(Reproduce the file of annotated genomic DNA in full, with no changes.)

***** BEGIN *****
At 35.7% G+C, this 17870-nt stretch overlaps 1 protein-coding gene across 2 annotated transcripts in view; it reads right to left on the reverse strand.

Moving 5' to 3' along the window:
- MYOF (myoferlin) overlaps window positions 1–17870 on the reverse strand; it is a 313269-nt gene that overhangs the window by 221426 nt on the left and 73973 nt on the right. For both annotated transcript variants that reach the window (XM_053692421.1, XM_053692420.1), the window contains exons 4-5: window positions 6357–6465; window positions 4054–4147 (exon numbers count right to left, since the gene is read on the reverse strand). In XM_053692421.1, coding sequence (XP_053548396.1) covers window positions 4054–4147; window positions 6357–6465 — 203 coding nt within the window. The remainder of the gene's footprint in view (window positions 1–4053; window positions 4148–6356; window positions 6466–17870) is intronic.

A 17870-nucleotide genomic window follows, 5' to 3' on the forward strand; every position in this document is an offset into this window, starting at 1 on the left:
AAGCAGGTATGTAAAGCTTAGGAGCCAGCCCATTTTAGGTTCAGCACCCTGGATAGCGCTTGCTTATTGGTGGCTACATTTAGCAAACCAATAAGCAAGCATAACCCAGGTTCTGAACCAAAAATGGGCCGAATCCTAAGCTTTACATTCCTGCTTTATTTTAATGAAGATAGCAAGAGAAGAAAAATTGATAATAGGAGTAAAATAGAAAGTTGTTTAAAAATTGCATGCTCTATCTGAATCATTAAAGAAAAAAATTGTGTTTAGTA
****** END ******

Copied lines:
At 35.7% G+C, this 17870-nt stretch overlaps 1 protein-coding gene across 2 annotated transcripts in view; it reads right to left on the reverse strand.

Moving 5' to 3' along the window:
- MYOF (myoferlin) overlaps window positions 1–17870 on the reverse strand; it is a 313269-nt gene that overhangs the window by 221426 nt on the left and 73973 nt on the right. For both annotated transcript variants that reach the window (XM_053692421.1, XM_053692420.1), the window contains exons 4-5: window positions 6357–6465; window positions 4054–4147 (exon numbers count right to left, since the gene is read on the reverse strand). In XM_053692421.1, coding sequence (XP_053548396.1) covers window positions 4054–4147; window positions 6357–6465 — 203 coding nt within the window. The remainder of the gene's footprint in view (window positions 1–4053; window positions 4148–6356; window positions 6466–17870) is intronic.

A 17870-nucleotide genomic window follows, 5' to 3' on the forward strand; every position in this document is an offset into this window, starting at 1 on the left:
AAGCAGGTATGTAAAGCTTAGGAGCCAGCCCATTTTAGGTTCAGCACCCTGGATAGCGCTTGCTTATTGGTGGCTACATTTAGCAAACCAATAAGCAAGCATAACCCAGGTTCTGAACCAAAAATGGGCCGAATCCTAAGCTTTACATTCCTGCTTTATTTTAATGAAGATAGCAAGAGAAGAAAAATTGATAATAGGAGTAAAATAGAAAGTTGTTTAAAAATTGCATGCTCTATCTGAATCATTAAAGAAAAAAATTGTGTTTAGTA